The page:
Red Rising by Pierce Brown


Darrow is a Red, a member of the lowest caste in the color-coded society of the future. Like his fellow Reds, he works all day, believing that he and his people are making the surface of Mars livable for future generations.

Yet he spends his life willingly, knowing that his blood and sweat will one day result in a better world for his children.

But Darrow and his kind have been betrayed. Soon he discovers that humanity already reached the surface generations ago. Vast cities and sprawling parks spread across the planet. Darrow—and Reds like him—are nothing more than slaves to a decadent ruling class.

Inspired by a longing for justice, and driven by the memory of lost love, Darrow sacrifices everything to infiltrate the legendary Institute, a proving ground for the dominant Gold caste, where the next generation of humanity’s overlords struggle for power. He will be forced to compete for his life and the very future of civilization against the best and most brutal of Society’s ruling class. There, he will stop at nothing to bring down his enemies… even if it means he has to become one of them to do so.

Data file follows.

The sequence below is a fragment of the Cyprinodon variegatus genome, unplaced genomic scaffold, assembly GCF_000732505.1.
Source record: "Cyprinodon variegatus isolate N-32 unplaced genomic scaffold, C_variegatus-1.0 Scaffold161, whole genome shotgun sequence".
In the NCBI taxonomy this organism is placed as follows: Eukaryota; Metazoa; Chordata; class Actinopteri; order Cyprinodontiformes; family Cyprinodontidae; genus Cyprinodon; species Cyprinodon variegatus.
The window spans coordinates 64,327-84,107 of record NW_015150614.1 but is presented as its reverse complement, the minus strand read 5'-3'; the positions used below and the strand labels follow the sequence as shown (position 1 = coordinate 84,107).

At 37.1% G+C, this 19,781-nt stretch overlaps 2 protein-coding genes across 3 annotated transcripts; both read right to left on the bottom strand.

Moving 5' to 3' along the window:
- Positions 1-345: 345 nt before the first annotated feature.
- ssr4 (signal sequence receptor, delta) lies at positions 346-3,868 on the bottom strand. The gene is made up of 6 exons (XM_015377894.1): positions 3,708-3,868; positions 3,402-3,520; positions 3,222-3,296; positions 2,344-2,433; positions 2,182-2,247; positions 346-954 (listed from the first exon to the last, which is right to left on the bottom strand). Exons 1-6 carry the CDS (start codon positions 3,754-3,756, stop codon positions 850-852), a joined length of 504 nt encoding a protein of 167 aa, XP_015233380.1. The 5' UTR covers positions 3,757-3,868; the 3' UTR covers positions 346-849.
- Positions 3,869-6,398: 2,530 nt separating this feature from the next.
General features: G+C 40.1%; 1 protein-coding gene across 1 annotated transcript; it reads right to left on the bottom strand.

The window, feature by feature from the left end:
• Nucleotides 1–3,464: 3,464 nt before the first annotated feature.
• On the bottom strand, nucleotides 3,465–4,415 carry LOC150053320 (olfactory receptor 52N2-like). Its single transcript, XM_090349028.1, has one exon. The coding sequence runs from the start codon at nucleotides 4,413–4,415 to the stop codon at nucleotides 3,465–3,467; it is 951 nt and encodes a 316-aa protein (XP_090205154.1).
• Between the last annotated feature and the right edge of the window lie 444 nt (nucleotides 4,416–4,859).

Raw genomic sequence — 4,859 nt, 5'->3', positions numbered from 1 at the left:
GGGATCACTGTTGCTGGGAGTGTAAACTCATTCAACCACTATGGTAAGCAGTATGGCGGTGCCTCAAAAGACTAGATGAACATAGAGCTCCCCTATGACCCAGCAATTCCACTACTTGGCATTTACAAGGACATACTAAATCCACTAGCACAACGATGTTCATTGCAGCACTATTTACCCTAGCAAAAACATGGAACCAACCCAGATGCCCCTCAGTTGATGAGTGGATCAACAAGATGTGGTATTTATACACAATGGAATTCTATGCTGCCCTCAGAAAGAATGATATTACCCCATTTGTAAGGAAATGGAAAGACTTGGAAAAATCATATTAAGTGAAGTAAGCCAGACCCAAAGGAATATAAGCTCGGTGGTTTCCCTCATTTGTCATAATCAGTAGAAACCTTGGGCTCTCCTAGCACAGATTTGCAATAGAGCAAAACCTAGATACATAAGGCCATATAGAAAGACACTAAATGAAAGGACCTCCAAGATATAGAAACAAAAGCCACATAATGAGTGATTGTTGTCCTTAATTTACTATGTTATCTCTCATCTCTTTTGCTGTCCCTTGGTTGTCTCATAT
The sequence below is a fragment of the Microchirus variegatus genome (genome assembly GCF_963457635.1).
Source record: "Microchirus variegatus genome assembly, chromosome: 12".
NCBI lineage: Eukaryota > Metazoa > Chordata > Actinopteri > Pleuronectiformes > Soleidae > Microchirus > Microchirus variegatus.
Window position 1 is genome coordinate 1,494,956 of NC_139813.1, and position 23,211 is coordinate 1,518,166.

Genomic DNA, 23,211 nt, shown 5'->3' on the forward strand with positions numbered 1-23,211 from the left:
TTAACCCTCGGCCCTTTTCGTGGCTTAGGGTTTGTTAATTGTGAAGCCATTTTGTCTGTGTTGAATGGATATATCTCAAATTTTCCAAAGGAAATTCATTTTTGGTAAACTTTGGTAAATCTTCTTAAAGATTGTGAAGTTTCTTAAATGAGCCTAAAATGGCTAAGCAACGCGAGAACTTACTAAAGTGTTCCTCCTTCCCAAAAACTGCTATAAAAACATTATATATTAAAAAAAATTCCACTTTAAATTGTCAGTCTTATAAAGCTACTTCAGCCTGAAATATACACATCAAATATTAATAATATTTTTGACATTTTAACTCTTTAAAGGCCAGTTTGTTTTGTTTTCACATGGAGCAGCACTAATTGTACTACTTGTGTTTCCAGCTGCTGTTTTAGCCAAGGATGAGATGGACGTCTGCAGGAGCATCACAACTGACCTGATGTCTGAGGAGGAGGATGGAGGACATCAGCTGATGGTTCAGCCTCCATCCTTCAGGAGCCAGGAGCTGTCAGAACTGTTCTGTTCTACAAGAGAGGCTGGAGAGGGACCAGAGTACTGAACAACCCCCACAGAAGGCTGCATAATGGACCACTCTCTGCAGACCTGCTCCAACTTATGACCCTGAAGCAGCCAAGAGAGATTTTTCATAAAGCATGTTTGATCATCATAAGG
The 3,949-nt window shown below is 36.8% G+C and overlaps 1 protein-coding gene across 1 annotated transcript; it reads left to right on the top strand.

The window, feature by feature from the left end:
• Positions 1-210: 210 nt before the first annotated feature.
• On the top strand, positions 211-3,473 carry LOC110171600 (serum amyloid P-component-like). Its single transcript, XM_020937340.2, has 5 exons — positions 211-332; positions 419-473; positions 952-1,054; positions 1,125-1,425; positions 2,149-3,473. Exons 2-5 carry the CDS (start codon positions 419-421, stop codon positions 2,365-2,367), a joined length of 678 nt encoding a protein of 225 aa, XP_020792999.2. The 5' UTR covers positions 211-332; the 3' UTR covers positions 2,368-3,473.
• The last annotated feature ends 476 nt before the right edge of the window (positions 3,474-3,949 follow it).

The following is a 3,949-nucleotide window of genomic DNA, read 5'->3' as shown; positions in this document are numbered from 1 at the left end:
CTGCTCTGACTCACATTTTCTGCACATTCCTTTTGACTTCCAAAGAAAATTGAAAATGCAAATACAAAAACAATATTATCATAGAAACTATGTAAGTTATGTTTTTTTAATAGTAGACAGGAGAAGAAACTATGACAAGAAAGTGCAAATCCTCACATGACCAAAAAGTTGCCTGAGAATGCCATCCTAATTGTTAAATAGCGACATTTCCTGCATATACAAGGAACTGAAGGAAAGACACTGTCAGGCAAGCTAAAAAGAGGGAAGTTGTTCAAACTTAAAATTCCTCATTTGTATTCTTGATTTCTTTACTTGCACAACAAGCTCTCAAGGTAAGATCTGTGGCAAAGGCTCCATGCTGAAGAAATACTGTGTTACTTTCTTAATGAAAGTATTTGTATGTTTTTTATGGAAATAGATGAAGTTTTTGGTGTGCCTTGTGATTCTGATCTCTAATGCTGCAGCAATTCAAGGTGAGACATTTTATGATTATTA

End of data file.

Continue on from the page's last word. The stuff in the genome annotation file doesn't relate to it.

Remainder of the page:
People might disagree with me on this one, since Red Rising was rather dense to get the action going, but I felt like it was utterly justified in the way the story was set up. While info-dumps aren’t my favourite way to reveal information, the sheer amount of it that Darrow has to remember in a short amount of time also serves to make the reader just as disorientated, a feeling fairly central to the first part of the book.

Labyrinth Lost by Zoraida Córdova


Nothing says Happy Birthday like summoning the spirits of your dead relatives.

Alex is a bruja, the most powerful witch in a generation…and she hates magic. At her Deathday celebration, Alex performs a spell to rid herself of her power. But it backfires. Her whole family vanishes into thin air, leaving her alone with Nova, a brujo boy she can’t trust. A boy whose intentions are as dark as the strange markings on his skin.

The only way to get her family back is to travel with Nova to Los Lagos, a land in-between, as dark as Limbo and as strange as Wonderland…

Beautiful Creatures meets Daughter of Smoke and Bone with an infusion of Latin American tradition in this highly original fantasy adventure.